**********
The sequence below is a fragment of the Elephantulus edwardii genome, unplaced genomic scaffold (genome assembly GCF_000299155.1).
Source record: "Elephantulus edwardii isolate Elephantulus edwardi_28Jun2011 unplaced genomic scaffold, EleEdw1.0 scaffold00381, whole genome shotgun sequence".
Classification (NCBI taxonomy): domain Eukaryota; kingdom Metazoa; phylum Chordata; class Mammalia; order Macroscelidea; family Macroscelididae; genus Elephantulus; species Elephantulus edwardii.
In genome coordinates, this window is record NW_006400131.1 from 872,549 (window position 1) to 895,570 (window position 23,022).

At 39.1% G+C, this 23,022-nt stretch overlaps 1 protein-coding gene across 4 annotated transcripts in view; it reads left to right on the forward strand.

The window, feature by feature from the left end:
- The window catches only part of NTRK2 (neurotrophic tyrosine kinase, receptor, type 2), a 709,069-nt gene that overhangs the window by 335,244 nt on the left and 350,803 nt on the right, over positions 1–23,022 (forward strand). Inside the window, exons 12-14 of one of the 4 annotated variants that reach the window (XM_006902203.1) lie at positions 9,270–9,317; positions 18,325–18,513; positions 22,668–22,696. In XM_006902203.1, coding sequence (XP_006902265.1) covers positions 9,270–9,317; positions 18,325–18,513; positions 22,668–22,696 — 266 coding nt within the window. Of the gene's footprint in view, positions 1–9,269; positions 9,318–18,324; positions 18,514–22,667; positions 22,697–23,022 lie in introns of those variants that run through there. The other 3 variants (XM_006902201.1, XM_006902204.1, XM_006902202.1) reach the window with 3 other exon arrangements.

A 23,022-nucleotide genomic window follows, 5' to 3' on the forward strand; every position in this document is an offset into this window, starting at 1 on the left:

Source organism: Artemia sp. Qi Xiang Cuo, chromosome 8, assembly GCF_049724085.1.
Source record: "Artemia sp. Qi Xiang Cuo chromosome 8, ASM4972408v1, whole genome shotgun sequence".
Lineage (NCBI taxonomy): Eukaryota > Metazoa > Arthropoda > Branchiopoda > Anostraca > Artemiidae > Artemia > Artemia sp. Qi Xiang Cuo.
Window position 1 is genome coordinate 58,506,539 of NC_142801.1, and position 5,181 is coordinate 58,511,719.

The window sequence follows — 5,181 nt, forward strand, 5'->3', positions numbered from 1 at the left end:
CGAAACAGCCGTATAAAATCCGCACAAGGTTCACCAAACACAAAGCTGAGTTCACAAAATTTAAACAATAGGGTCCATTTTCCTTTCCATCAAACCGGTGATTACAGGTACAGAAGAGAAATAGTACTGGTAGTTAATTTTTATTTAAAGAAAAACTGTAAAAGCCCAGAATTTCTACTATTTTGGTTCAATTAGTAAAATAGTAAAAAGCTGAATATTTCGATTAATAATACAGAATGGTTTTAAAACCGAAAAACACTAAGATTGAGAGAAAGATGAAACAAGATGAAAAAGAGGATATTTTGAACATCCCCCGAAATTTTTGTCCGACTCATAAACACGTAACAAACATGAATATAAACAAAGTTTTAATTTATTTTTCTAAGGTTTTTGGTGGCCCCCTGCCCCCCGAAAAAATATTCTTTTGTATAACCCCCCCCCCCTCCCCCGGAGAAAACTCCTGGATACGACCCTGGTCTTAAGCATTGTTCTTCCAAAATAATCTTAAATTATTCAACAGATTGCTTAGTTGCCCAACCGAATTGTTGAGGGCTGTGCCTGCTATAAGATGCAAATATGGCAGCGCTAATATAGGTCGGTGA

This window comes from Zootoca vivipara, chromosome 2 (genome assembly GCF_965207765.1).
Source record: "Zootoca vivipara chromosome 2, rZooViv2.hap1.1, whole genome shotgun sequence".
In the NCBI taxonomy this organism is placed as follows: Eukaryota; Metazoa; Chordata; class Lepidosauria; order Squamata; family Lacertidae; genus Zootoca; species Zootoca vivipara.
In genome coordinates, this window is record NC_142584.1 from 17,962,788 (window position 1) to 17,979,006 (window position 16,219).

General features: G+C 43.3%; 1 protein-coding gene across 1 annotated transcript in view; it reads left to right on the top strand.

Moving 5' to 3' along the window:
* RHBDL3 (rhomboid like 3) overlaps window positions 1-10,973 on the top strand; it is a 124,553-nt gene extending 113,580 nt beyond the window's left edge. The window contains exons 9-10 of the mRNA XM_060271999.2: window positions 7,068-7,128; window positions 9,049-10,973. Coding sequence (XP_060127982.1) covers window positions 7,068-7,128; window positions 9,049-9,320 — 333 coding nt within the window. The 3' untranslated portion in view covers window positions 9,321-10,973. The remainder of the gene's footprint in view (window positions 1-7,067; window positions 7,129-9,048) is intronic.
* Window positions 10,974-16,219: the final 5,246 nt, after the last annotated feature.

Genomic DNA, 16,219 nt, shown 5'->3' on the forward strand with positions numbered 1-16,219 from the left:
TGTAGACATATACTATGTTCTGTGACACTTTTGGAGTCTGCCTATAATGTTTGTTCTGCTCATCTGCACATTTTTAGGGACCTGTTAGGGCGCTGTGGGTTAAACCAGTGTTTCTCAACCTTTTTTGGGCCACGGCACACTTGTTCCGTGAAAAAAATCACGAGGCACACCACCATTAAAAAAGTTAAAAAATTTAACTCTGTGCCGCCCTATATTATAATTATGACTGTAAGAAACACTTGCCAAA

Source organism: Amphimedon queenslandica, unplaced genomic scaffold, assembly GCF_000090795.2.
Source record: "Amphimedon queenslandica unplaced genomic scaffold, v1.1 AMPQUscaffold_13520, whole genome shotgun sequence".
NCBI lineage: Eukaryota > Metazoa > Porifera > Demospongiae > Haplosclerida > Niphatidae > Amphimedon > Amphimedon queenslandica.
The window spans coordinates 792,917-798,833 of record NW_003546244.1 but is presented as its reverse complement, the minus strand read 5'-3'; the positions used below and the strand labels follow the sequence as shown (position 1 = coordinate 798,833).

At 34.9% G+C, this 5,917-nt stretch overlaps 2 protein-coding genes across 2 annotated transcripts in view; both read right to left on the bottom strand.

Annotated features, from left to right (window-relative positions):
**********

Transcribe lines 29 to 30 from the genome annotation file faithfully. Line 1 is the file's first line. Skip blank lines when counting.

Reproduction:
At 34.9% G+C, this 5,917-nt stretch overlaps 2 protein-coding genes across 2 annotated transcripts in view; both read right to left on the bottom strand.

Annotated features, from left to right (window-relative positions):